3. Create the variables.tf file to define your resource’s required variables:

        ~/linode_stackscripts/modules/stackscripts/variables.tf
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        variable "stackscript_label" {
          description = "The StackScript's label is for display purposes only."
        }
        
        variable "description" {
          description = "A description for the StackScript."
        }
        
        variable "stackscript" {
          description = "The script to execute when provisioning a new Linode with this StackScript."
        }
        variable "stackscript_image" {
          description = " A list of Image IDs representing the Images that this StackScript is compatible for deploying with."
          type = "list"
        }
        variable "rev_note" {
          description = "This field allows you to add notes for the set of revisions made to this StackScript."
        }
      4. Create the outputs.tf file:

        ~/linode_stackscripts/modules/stackscripts/output.tf
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        output "stackscript_id" {
          value = "${linode_stackscript.default.id}"
        }

        The outputs.tf file exposes the value of the linode_stackscript resource’s ID. Every StackScript is assigned a unique ID upon creation. You will need this ID when creating your root module.

      You have now created the StackScripts module and are ready to use both modules within the root module. You will complete this work in the next section.

      Create the Root Module

      The root module will call the linode and stackscripts modules, satisfy their required variables and then apply those configurations to build your desired infrastructure. These configurations deploy a Linode based on a StackScript you will define in this section. When using nested modules, the modules will be hidden from your root configuration, so you’ll have to re-expose any variables and outputs you require.

      1. Ensure you are in the linode_stackscripts directory and create the main.tf file:

        linode_stackscripts/main.tf
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        provider "linode" {
            token = "${var.token}"
        }
        
        module "stackscripts" {
            source = "./modules/stackscripts"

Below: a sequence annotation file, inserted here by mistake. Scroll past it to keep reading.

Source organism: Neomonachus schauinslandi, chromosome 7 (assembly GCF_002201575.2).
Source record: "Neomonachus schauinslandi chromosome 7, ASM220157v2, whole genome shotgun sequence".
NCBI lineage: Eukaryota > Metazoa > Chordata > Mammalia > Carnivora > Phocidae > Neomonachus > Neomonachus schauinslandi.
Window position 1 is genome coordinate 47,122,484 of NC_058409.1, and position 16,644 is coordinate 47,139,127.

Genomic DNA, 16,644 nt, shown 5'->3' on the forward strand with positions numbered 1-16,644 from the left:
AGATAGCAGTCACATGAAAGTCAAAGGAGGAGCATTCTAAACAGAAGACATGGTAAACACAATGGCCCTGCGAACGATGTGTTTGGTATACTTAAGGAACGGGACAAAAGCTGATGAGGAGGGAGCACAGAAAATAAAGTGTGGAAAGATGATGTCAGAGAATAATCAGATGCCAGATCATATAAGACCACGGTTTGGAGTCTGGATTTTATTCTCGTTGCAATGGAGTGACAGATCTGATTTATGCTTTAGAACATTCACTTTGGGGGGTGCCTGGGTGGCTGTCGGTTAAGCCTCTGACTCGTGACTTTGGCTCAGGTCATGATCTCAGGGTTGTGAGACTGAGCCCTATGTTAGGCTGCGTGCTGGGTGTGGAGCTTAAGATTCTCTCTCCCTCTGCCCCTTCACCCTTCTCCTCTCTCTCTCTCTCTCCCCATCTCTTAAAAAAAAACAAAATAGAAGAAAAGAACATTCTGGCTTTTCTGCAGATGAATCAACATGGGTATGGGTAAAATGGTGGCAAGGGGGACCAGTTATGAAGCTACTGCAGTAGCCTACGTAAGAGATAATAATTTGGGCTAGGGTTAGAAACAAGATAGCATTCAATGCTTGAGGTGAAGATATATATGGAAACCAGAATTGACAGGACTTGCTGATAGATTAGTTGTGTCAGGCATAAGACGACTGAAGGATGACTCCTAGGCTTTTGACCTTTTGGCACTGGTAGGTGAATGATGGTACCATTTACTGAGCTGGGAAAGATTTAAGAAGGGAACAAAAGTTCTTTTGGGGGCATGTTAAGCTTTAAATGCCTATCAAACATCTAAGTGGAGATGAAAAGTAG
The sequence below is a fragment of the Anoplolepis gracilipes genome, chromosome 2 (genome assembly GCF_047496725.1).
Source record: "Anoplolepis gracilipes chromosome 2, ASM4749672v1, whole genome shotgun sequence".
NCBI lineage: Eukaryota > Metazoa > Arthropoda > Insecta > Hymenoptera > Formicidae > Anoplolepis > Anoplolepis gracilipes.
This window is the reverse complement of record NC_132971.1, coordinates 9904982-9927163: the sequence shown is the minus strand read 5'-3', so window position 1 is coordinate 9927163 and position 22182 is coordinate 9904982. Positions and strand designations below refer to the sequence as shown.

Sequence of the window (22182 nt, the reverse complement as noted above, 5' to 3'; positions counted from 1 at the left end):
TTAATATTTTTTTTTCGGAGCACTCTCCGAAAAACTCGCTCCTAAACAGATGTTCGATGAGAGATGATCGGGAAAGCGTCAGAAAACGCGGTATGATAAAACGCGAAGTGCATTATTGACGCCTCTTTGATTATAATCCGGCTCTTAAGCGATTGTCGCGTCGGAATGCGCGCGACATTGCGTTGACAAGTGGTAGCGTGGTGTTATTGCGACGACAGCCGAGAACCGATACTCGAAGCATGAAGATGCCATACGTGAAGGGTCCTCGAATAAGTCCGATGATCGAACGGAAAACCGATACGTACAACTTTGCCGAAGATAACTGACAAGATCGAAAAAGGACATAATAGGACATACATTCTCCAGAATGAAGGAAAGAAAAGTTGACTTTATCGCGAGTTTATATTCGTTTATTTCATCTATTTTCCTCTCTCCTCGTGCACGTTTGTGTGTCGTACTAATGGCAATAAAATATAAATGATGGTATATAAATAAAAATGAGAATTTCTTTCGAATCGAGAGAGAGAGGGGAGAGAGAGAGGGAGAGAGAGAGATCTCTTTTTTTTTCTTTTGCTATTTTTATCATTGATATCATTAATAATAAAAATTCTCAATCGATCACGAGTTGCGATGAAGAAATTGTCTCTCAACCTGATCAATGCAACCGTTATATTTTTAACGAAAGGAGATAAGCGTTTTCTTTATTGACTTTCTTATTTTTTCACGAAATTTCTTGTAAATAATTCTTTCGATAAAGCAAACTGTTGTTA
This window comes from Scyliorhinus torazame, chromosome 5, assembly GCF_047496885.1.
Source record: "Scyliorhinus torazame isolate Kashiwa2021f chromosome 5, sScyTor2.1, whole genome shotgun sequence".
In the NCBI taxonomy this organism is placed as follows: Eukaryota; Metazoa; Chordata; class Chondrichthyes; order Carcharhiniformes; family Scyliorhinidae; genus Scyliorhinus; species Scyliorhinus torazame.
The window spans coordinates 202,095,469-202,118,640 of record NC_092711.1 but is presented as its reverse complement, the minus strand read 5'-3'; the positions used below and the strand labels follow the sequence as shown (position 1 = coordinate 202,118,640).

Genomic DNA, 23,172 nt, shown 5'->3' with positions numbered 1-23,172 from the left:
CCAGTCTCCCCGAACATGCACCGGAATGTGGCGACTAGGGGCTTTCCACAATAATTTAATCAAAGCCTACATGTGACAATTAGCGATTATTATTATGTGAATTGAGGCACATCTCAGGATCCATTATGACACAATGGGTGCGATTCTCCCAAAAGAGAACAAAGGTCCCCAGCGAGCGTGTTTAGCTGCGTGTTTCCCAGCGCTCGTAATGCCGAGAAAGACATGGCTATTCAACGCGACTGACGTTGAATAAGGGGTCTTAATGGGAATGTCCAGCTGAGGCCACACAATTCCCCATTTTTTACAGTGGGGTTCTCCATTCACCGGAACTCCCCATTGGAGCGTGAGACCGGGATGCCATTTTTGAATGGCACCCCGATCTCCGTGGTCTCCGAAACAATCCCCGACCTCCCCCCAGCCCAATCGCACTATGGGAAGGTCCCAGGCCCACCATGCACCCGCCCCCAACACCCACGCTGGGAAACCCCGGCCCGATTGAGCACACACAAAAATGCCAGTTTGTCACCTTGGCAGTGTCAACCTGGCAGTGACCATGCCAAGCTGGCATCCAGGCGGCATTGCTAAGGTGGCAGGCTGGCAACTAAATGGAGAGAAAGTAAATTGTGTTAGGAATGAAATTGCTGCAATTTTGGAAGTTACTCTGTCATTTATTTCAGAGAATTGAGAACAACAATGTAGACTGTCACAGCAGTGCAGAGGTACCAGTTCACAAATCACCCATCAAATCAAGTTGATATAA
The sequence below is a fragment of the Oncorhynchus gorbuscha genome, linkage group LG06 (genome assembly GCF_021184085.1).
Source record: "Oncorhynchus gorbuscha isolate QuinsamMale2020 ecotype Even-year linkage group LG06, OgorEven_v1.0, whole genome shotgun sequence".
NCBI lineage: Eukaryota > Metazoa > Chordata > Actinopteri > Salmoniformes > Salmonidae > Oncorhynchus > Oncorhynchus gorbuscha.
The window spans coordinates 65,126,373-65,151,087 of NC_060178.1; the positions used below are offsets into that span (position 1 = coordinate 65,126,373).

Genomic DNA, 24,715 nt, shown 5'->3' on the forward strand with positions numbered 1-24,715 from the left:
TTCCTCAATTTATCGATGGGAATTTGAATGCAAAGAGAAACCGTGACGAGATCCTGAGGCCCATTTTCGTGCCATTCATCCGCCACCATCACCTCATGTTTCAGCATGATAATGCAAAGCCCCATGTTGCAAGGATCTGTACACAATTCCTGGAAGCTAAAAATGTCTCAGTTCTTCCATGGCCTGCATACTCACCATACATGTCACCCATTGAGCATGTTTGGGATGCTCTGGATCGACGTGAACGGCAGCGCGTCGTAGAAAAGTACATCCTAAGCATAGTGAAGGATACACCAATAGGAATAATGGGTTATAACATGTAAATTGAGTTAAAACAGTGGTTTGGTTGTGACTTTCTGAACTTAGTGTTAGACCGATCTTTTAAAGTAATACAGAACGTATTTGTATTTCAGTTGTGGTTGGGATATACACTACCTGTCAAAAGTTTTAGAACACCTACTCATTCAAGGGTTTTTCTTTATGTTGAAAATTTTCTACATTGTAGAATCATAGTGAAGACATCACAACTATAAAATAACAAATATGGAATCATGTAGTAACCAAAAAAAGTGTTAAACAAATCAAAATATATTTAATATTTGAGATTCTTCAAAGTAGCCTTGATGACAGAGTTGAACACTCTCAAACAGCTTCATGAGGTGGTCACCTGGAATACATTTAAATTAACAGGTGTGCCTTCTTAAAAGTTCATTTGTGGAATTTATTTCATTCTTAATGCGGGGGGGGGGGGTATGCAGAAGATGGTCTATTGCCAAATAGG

stackscript_label = "${var.stackscript_label}"
            description = "${var.description}"
            stackscript = "${var.stackscript}"
            stackscript_image = [ "${var.stackscript_image}" ]
            rev_note = "${var.rev_note}"
        }
        
        module "linodes" {
            source = "./modules/linodes"
            key = "${var.key}"
            key_label = "${var.key_label}"
            image = "${var.image}"
            label = "${var.label}"
            region = "${var.region}"
            type = "${var.type}"
            root_pass = "${var.root_pass}"
            authorized_keys = [ "${module.linodes.sshkey_linode}" ]
            stackscript_id = "${module.stackscripts.stackscript_id}"
            stackscript_data = "${var.stackscript_data}"
        }

        The main.tf file uses the linodes and stackscripts modules that were created in the previous sections and provides the required arguments. All argument values use interpolation syntax to access variable values, which you will declare in a variables.tf file and then provide corresponding values for in a terraform.tfvars file.

        Let’s review each block:

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        provider "linode" {
            token = "${var.token}"
        }

        The first stanza declares Linode as the provider that will manage the lifecycle of any resources declared throughout the configuration file. The Linode provider requires your Linode APIv4 token for authentication.

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        module "stackscripts" {
            source = "./modules/stackscripts"
            stackscript_label = "${var.stackscript_label}"
            description = "${var.description}"
            stackscript = "${var.stackscript}"
            stackscript_image = [ "${var.stackscript_image}" ]
            rev_note = "${var.rev_note}"
        }

        The next stanza instructs Terraform to create an instance of the stackscripts module and instantiate any of the resources defined within the module. The source attribute provides the location of the child module’s source code and is required whenever you create an instance of a module. All other attributes are determined by the module. Notice that all the attributes included in the module block correspond to the linode_stackscript resource’s arguments declared in the main.tf file of the stackscripts module.

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        module "linodes" {
            source = "./modules/linodes"